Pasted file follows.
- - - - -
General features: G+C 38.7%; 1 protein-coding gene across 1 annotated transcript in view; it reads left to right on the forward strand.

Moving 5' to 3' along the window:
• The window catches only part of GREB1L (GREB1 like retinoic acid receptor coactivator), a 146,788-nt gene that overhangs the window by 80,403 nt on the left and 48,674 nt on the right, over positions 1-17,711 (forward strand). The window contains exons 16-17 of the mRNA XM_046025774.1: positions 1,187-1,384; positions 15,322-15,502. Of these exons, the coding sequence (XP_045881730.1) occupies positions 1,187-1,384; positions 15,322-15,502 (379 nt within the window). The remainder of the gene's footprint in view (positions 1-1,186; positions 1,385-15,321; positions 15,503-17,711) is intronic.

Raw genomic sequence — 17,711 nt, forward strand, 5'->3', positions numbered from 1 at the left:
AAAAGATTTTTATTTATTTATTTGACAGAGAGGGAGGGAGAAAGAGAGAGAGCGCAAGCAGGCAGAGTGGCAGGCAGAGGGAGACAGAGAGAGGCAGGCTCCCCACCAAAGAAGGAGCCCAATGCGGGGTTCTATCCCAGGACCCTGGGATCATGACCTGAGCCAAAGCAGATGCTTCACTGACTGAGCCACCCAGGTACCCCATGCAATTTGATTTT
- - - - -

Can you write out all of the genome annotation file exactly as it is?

General features: G+C 38.7%; 1 protein-coding gene across 1 annotated transcript in view; it reads left to right on the forward strand.

Moving 5' to 3' along the window:
• The window catches only part of GREB1L (GREB1 like retinoic acid receptor coactivator), a 146,788-nt gene that overhangs the window by 80,403 nt on the left and 48,674 nt on the right, over positions 1-17,711 (forward strand). The window contains exons 16-17 of the mRNA XM_046025774.1: positions 1,187-1,384; positions 15,322-15,502. Of these exons, the coding sequence (XP_045881730.1) occupies positions 1,187-1,384; positions 15,322-15,502 (379 nt within the window). The remainder of the gene's footprint in view (positions 1-1,186; positions 1,385-15,321; positions 15,503-17,711) is intronic.

Raw genomic sequence — 17,711 nt, forward strand, 5'->3', positions numbered from 1 at the left:
AAAAGATTTTTATTTATTTATTTGACAGAGAGGGAGGGAGAAAGAGAGAGAGCGCAAGCAGGCAGAGTGGCAGGCAGAGGGAGACAGAGAGAGGCAGGCTCCCCACCAAAGAAGGAGCCCAATGCGGGGTTCTATCCCAGGACCCTGGGATCATGACCTGAGCCAAAGCAGATGCTTCACTGACTGAGCCACCCAGGTACCCCATGCAATTTGATTTT